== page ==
The FCC has decided to move forward with its review of retransmission consent rules amid heightened tensions between broadcasters and cable, satellite and telco operators.
After a unanimous vote by the commission to proceed with a notice of rulemaking, FCC chairman Julius Genachowski said it is time to take a “fresh look” at ways to allow the nearly 20-year-old retransmission consent law to operate more smoothly and serve consumers and the marketplace. Echoing the view of his colleagues, he said that no one should interpret the initiative “as a signal or an excuse to drag their feet on reaching retransmission consent agreements.”
The commission said Thursday it is seeking proposals on how it can enforce the “good-faith negotiations” requirements, how to improve the level of advance notice to consumers of possible service disruptions due to retrans fights, and the possibility of eliminating the non-duplication and syndication exclusivity rules that prevent subscription TV providers from using out-of-market stations to replace local outlets in the event of a retrans blackout.
The FCC topper reminded attendees of the open meeting that federal law limits the commission’s ability to respond to retransmission consent impasses. For example, it lacks authority to order interim carriage of broadcast programming or mandatory arbitration, he noted.
The review comes after months of lobbying from cablers, sat-TV and telco providers in Congress and at the FCC to push for an overhaul of the retrans law established in 1992 when cable operators had no competition from satcasters and telcos. Broadcasters argue that the existing retrans law allows the market to set the going rate for local station carriage fees. The major O&Os and larger station groups have in the past two years started pushing hard for significant coin in exchange for retrans deals, which has led to more blackouts and public showdowns in key markets.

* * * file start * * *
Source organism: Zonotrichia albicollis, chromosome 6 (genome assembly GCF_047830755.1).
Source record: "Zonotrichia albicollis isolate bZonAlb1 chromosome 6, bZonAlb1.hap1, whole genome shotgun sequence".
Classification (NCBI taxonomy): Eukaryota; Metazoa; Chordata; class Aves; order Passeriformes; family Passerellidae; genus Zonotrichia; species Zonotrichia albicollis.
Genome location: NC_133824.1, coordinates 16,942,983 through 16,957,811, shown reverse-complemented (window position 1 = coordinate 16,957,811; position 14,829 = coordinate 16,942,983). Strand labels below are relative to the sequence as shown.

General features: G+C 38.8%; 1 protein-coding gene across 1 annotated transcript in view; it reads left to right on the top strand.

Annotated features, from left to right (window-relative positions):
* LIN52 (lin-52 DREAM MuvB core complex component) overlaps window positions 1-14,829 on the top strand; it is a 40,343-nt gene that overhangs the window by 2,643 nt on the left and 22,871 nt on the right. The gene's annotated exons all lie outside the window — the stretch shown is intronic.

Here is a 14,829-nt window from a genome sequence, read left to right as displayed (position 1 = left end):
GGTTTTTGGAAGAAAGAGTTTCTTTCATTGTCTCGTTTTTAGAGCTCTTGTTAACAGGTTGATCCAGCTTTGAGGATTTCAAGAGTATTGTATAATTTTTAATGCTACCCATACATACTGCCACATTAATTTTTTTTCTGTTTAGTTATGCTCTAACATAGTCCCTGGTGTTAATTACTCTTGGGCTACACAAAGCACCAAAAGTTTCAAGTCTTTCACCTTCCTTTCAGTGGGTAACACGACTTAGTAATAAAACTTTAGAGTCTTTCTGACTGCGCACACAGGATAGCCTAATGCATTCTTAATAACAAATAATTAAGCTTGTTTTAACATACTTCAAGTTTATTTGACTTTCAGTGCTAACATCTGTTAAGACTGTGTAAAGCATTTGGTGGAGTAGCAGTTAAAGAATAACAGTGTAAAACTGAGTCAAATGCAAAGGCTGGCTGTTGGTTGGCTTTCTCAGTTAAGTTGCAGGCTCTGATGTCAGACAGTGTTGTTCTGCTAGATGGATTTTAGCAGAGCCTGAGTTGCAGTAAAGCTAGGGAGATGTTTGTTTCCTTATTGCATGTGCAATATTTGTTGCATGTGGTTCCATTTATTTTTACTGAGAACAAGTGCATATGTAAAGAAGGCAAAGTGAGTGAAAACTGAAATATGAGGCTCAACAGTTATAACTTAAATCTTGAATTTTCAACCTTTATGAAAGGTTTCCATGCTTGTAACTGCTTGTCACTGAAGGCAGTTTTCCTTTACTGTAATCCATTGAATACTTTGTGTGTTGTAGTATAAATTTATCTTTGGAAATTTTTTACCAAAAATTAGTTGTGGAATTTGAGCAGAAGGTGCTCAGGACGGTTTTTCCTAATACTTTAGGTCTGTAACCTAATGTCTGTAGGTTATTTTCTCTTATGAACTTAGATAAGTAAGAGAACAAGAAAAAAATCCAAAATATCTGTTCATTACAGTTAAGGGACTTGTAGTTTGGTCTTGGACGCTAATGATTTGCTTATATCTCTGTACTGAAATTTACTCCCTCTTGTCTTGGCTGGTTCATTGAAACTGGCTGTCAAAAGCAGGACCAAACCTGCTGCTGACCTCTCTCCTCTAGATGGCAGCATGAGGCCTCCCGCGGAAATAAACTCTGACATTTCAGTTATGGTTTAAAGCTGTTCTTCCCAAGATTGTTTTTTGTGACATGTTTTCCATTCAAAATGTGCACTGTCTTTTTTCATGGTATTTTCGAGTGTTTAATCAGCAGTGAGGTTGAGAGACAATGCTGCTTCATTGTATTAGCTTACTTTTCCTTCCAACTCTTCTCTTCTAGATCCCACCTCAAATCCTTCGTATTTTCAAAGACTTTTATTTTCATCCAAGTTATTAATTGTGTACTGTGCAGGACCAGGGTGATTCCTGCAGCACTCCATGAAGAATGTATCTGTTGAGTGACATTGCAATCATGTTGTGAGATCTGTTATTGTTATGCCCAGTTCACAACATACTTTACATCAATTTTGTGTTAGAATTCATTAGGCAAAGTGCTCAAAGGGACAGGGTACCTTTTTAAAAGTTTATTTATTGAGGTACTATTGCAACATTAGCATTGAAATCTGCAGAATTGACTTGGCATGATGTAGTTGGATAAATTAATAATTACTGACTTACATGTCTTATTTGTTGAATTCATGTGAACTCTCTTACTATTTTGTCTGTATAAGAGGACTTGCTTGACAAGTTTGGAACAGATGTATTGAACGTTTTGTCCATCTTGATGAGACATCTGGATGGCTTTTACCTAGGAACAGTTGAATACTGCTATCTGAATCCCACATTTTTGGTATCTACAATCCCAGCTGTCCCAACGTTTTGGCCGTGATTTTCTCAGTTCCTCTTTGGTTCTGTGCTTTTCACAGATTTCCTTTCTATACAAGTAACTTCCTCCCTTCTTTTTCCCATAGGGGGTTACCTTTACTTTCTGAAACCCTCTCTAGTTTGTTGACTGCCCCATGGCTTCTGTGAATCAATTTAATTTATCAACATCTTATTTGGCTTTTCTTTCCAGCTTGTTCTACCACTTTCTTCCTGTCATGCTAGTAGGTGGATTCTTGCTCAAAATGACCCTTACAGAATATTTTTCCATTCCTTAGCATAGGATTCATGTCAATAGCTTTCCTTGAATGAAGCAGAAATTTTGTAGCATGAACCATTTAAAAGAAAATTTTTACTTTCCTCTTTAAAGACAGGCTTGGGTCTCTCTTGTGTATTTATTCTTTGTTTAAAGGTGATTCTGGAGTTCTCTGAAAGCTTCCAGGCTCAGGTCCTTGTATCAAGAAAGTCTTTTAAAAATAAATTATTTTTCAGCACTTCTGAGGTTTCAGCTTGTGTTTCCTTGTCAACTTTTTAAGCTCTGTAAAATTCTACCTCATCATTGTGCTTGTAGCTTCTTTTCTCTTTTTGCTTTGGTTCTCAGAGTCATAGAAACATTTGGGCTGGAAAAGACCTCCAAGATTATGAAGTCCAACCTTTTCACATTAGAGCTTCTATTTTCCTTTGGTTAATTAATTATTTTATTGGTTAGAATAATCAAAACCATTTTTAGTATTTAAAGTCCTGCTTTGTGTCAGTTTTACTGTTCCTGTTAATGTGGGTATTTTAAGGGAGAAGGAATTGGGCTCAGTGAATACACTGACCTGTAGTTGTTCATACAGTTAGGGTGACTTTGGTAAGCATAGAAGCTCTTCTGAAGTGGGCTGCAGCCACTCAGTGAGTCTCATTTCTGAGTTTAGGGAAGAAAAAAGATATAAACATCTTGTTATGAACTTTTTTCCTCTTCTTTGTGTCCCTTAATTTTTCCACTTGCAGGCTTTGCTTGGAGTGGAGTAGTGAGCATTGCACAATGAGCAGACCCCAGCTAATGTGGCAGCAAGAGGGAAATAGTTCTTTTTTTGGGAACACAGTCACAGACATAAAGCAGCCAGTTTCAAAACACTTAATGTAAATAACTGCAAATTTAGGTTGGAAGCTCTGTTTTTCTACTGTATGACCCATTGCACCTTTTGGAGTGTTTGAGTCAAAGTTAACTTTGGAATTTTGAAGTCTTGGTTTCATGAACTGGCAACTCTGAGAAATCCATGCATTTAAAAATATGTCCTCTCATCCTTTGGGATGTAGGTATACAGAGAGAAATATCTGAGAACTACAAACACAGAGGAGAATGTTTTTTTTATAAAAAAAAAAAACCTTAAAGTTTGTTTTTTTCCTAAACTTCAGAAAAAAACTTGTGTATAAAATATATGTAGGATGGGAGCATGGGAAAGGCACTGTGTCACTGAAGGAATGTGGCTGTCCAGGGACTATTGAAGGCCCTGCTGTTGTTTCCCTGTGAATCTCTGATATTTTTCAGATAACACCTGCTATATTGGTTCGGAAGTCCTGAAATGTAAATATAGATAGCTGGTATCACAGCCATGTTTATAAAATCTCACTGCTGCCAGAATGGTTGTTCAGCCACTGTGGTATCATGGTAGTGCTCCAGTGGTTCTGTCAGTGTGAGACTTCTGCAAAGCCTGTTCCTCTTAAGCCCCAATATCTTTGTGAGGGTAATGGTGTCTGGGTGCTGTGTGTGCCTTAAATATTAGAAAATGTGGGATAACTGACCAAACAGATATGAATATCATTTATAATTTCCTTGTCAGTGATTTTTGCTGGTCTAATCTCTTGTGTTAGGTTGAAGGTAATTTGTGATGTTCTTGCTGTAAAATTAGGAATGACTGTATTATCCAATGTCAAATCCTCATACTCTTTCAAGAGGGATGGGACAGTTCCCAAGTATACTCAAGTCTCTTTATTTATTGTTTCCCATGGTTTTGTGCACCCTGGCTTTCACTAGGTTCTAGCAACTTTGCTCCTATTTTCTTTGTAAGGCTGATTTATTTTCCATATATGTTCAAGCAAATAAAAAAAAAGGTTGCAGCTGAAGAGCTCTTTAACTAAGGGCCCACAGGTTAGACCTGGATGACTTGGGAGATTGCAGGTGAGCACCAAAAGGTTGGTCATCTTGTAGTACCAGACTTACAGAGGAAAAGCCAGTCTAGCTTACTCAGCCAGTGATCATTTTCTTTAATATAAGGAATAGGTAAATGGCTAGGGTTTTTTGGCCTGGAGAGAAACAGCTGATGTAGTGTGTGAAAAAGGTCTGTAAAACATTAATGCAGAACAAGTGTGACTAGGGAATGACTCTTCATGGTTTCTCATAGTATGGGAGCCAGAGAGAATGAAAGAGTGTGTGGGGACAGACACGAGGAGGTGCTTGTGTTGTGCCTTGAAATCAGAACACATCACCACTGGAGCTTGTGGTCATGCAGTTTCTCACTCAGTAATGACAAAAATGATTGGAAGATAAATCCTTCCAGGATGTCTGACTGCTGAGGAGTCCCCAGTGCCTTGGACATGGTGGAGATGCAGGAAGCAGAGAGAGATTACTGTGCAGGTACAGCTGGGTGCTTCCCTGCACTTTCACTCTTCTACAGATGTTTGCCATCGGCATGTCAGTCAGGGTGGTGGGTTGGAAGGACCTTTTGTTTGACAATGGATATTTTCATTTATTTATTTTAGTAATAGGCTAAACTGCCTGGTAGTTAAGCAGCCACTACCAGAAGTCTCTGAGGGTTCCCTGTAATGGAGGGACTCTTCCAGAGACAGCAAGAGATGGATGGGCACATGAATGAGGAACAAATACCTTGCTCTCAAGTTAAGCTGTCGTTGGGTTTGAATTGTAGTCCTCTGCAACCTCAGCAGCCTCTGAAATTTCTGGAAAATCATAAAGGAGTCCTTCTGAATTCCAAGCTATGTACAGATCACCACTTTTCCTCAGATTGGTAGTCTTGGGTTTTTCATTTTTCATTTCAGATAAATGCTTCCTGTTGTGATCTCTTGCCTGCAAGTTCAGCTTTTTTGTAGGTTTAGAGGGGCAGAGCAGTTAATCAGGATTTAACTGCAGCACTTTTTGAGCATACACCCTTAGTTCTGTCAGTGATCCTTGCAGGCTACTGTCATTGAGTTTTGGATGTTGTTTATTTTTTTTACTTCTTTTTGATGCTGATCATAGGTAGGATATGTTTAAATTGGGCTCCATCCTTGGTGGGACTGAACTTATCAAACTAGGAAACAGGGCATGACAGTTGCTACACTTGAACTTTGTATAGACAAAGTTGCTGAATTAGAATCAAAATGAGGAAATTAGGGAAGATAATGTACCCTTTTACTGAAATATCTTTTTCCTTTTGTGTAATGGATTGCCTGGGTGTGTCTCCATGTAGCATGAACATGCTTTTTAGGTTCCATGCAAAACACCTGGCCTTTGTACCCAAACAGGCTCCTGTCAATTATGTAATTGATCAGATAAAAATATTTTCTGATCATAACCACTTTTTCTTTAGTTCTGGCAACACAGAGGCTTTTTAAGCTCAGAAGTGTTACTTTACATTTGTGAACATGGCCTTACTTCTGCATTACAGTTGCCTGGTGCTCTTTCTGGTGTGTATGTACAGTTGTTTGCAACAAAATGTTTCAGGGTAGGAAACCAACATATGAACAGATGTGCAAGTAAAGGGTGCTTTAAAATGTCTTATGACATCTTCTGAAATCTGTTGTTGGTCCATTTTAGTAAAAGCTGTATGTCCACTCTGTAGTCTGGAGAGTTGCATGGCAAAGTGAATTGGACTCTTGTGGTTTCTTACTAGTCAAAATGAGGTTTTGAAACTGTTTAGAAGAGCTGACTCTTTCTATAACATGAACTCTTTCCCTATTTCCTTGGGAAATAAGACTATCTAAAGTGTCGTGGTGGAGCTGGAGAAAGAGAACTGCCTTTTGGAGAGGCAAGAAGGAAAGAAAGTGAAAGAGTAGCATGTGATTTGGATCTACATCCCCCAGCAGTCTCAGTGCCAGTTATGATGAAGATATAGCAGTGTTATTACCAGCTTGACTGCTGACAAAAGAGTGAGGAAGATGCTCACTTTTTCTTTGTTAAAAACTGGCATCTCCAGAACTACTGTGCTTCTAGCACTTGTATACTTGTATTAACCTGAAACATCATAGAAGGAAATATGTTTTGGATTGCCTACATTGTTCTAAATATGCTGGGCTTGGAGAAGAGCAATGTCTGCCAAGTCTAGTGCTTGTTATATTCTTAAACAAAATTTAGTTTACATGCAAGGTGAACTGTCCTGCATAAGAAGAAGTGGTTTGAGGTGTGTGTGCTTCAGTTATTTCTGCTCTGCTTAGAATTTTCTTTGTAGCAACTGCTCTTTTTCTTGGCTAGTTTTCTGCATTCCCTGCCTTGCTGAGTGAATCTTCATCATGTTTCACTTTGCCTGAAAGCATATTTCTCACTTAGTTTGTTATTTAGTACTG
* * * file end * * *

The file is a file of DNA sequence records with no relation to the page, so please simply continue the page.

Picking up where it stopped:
“The commission is clearly acknowledging that the current system is broken and that early 1990s rules must be updated,” the American Television Alliance, which reps major cablers, satcasters and telcos, said in a statement. Cablevision and Time Warner Cable weighed in with statements of support for the commission’s move.
Broadcasters, however, are readying to fight efforts to change the rule to make it harder for stations to pull their signals in a negotiations standoff — a major leverage point for station owners.
“NAB is pleased the FCC cor”NAB is pleased the FCC correctly concluded that the marketplace is best equipped to negotiate private business contracts, and that it lacks authority to impose the heavy-handed government tools that pay-TV providers desire,” said Gordon Smith, prexy of the National Assn. of Broadcasters. “We will actively engage in the commission’s new proceeding.”
Joel Kelsey, political advisor of public interest group Free Press, argued that the FCC needs to “do more to help consumers instead of just helping the cable companies and broadcasters.” He said the market is broken, and “so-called good-faith bargaining does little to prevent subscribers from losing access to channels they are paying for when a dispute arises.”